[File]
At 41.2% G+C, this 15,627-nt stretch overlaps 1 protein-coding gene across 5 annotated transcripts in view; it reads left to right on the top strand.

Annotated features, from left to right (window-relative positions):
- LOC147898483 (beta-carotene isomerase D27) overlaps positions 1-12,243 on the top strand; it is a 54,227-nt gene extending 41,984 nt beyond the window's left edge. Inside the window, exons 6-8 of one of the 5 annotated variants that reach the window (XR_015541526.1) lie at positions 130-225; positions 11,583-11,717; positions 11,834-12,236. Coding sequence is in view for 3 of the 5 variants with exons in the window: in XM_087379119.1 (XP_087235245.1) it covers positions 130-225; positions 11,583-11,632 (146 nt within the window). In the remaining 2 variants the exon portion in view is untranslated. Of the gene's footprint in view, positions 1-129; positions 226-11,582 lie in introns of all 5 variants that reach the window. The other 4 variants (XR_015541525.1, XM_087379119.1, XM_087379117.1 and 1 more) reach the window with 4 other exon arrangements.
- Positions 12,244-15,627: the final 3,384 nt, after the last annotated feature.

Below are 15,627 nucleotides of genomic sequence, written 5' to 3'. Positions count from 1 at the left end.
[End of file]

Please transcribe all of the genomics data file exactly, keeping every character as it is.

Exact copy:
At 41.2% G+C, this 15,627-nt stretch overlaps 1 protein-coding gene across 5 annotated transcripts in view; it reads left to right on the top strand.

Annotated features, from left to right (window-relative positions):
- LOC147898483 (beta-carotene isomerase D27) overlaps positions 1-12,243 on the top strand; it is a 54,227-nt gene extending 41,984 nt beyond the window's left edge. Inside the window, exons 6-8 of one of the 5 annotated variants that reach the window (XR_015541526.1) lie at positions 130-225; positions 11,583-11,717; positions 11,834-12,236. Coding sequence is in view for 3 of the 5 variants with exons in the window: in XM_087379119.1 (XP_087235245.1) it covers positions 130-225; positions 11,583-11,632 (146 nt within the window). In the remaining 2 variants the exon portion in view is untranslated. Of the gene's footprint in view, positions 1-129; positions 226-11,582 lie in introns of all 5 variants that reach the window. The other 4 variants (XR_015541525.1, XM_087379119.1, XM_087379117.1 and 1 more) reach the window with 4 other exon arrangements.
- Positions 12,244-15,627: the final 3,384 nt, after the last annotated feature.

Below are 15,627 nucleotides of genomic sequence, written 5' to 3'. Positions count from 1 at the left end.